Richard Florida has done more than perhaps any single analyst to bring attention to the importance of quality of life amenities and place making strategies in attracting talented, creative, and highly skilled people to a community, which in turn will fuel economic growth. His influential 2002 book describes the emergence of a so-called “creative class” of workers that is transforming what it means to be a competitive location in the new economy. Florida defines this new social class as including scientists, engineers, architects, designers, writers, musicians, and artists and anyone else who uses creativity in their job. Florida’s original formula for success and prosperity in the creative age involved the “Three Ts” of technology, tolerance, and talent.
In a recent article, Florida adds a fourth T to the mix. What he calls “territorial assets” refers to a community’s quality of place. According to Florida, the practice of economic development should recognize that an increasingly important factor in business location decisions is the availability of a skilled and talented labor pool. The creative class, thought to be a major component of this labor pool, seeks to live in communities with that have a high quality of life for sure. But Florida, argues that the members of the creative class put a premium on quality of place: “the unique set of characteristics that define a place and make it attractive”. The bottom line from Florida’s perspective is that communities seeking to promote economic development should work on building a place that is attractive to the smart, talented, and creative people that are so essential to firms in the new economy.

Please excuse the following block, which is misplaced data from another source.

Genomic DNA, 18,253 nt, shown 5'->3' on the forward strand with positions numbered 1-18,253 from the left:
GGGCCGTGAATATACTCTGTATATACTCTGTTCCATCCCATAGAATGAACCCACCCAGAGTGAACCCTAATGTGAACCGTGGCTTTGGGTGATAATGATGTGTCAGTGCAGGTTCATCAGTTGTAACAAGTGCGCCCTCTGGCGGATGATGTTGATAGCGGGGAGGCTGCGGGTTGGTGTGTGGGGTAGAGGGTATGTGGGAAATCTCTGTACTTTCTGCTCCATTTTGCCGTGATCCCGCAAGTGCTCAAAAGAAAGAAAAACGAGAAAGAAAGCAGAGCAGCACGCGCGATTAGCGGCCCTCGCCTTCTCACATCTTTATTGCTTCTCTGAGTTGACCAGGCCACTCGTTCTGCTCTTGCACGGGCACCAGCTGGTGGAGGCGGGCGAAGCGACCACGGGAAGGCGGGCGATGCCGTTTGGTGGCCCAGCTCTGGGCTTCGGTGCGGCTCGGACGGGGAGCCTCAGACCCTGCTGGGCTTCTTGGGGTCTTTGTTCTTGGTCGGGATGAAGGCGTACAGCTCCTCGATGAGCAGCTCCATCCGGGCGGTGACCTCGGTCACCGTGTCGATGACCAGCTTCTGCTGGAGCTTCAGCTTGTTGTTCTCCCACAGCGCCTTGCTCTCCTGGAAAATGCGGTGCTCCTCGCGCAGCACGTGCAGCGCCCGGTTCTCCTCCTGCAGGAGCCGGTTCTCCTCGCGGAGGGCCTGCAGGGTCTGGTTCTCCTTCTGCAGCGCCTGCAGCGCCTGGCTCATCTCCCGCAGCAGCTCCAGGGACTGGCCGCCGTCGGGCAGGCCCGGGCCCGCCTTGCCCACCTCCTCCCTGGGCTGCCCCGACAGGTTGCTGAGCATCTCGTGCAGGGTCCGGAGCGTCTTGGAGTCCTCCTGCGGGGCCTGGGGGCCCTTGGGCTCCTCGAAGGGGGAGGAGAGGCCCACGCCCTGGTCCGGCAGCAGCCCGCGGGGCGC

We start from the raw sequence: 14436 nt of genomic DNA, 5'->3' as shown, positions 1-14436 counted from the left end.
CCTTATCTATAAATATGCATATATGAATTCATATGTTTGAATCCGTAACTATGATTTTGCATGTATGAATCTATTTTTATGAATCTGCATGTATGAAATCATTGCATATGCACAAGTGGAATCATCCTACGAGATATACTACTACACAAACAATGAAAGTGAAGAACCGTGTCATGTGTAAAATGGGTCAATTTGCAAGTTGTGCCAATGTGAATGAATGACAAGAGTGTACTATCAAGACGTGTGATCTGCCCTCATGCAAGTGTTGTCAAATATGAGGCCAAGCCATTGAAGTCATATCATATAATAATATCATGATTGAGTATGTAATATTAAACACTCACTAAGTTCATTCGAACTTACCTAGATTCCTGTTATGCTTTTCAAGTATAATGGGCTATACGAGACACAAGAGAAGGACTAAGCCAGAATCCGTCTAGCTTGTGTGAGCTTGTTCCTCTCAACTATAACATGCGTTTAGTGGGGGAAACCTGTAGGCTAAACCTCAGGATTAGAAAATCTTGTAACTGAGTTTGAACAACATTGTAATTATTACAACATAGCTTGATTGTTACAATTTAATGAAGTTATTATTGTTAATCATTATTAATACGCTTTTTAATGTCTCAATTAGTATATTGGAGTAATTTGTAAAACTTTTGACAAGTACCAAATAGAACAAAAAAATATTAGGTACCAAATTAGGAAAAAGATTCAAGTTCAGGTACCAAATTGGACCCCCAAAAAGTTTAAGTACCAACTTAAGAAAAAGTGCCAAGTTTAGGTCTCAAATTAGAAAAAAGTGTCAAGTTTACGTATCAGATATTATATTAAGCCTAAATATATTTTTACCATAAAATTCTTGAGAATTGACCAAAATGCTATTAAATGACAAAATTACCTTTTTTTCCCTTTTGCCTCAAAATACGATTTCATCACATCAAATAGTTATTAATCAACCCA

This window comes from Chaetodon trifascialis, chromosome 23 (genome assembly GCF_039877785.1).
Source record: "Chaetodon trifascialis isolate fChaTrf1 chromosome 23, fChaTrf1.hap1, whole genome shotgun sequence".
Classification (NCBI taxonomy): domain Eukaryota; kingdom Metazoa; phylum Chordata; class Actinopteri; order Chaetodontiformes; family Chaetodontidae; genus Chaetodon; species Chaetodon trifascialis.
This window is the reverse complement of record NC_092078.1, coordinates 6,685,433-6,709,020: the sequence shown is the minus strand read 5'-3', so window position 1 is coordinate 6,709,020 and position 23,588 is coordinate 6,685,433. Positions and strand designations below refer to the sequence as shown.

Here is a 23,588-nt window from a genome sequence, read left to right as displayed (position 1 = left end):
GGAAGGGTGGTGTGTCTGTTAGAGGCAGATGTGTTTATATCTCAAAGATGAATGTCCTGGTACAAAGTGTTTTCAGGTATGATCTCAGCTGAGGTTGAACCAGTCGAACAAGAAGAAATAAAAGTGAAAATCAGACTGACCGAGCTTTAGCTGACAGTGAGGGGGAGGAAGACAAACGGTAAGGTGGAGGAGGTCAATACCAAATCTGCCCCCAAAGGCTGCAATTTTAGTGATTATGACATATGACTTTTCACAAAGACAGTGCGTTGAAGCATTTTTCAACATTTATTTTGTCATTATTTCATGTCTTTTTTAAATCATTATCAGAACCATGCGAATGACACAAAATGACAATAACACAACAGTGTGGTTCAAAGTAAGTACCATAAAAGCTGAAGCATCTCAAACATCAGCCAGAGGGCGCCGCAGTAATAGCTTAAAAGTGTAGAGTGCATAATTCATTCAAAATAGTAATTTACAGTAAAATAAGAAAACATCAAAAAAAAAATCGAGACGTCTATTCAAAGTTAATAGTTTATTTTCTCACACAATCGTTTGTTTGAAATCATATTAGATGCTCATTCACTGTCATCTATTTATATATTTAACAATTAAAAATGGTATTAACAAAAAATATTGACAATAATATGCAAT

If a community becomes a haven for the creative class, will businesses soon follow? What do you think?